Medals, medals – and yet more medals! These decorations were awarded to the princes of the house for outstanding service, or to ensure their loyalty. The orders in this display case, and the uniforms in the next room, give an insight into the political connections of the Princely House of Solms-Braunfels in the 19th and early 20th centuries. Most are decorations awarded by Prussia, Hanover and Hesse, showing how important those states were to the dynasty.
From 1816, Solms-Braunfels was part of the Kingdom of Prussia, though some areas lay within the Grand Duchy of Hesse. The princes had hereditary seats in the first chamber of the legislature, the Hessische Landstände. At times, they even exercised subordinate sovereign powers within the Kingdom of Prussia. The family was closely related to the Royal House of Hanover.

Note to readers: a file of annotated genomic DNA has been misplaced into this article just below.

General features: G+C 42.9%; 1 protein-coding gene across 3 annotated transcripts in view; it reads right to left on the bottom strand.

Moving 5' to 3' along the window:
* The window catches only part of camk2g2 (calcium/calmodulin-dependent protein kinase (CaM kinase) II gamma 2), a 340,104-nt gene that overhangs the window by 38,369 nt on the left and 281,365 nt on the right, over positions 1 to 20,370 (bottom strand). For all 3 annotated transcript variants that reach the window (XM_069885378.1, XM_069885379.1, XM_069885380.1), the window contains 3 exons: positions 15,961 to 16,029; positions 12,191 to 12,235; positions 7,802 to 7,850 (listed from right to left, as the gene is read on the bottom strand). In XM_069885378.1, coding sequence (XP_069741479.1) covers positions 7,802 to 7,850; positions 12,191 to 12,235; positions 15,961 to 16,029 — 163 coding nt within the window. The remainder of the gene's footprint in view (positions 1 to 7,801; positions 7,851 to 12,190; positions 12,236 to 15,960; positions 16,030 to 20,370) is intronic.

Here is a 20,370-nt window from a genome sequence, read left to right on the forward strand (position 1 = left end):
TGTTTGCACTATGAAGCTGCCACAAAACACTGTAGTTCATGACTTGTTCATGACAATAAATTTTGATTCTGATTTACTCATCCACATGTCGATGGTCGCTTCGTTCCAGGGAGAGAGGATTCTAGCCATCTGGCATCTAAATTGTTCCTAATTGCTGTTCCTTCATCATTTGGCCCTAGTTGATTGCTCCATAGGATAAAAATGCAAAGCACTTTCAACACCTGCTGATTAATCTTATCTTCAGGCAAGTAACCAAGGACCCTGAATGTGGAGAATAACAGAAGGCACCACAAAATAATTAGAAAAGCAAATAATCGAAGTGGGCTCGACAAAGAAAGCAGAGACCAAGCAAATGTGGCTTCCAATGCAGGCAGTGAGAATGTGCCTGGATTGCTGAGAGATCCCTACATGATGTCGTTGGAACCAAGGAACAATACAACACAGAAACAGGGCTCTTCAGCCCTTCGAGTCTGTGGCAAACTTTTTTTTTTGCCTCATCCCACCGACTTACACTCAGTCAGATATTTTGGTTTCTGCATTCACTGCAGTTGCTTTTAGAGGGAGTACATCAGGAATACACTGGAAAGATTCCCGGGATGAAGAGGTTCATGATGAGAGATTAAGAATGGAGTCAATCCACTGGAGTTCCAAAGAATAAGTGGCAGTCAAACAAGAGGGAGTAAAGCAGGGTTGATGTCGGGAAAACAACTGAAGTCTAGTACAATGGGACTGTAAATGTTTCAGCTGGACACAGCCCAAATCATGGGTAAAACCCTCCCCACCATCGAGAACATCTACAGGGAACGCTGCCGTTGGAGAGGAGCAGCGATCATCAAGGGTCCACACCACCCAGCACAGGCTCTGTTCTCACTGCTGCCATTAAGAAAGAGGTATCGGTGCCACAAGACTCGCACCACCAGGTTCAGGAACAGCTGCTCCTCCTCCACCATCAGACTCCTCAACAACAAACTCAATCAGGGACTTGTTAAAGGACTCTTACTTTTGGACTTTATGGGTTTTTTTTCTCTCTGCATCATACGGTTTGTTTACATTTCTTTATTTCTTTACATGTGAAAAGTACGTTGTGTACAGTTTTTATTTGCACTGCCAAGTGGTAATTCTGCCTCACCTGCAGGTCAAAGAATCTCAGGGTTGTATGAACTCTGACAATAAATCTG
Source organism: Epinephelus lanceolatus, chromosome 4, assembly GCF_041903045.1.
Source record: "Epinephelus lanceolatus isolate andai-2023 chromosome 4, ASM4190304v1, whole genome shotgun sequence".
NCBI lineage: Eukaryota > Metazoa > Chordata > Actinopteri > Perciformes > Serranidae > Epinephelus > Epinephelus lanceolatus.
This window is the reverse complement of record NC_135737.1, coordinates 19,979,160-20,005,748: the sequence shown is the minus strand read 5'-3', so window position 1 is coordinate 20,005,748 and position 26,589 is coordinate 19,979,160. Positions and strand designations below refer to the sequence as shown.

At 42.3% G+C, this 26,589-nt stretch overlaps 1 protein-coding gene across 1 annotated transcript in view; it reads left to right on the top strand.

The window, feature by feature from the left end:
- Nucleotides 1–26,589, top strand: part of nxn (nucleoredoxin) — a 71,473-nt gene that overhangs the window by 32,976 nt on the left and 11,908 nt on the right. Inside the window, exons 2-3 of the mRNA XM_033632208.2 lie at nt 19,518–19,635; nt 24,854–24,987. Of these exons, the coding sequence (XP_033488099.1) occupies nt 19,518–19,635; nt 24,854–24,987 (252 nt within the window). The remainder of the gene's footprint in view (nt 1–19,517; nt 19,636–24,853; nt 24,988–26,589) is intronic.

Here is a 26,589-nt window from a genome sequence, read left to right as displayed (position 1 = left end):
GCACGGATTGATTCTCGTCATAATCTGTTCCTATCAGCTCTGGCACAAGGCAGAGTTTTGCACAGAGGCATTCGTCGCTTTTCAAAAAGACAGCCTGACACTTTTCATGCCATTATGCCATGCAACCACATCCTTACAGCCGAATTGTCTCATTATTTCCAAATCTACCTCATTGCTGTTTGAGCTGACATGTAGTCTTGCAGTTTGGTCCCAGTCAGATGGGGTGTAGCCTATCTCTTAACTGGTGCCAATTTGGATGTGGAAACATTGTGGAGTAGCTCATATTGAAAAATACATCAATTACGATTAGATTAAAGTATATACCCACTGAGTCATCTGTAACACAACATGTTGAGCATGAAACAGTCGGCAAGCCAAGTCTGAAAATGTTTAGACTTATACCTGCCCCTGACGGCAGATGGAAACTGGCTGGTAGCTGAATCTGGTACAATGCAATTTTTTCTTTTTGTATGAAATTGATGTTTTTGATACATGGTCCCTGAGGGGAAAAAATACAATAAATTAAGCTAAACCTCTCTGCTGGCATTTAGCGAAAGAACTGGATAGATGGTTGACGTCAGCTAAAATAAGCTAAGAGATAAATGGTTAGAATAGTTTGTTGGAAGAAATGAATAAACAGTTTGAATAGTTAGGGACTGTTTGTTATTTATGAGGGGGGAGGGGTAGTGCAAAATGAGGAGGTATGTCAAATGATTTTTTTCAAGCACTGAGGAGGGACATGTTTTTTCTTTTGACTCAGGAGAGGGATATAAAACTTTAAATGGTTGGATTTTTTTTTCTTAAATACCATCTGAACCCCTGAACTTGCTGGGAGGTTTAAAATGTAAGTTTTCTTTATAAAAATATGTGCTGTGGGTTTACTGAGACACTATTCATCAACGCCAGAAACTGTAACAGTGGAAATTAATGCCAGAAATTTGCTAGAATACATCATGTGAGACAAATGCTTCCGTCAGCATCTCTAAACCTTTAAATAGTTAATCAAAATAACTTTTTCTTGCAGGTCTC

Male members of the family held high military office in Hanover, Hesse and Prussia. No wonder, then, that they were awarded decorations to reflect that association and to express appreciation.
On your screen is a picture of Prince Ferdinand – remember him? He was 28 when the portrait was painted. He’s wearing the uniform of the Prussian Knights of St. John, the St. John’s Cross and the Hanoverian Royal Guelphic Order, and is armed with a rapier.
Some parts of his costume are on show here in the Family Museum. Have a look around in the next room and see if you can find them!
All depictions: © Schloss Braunfels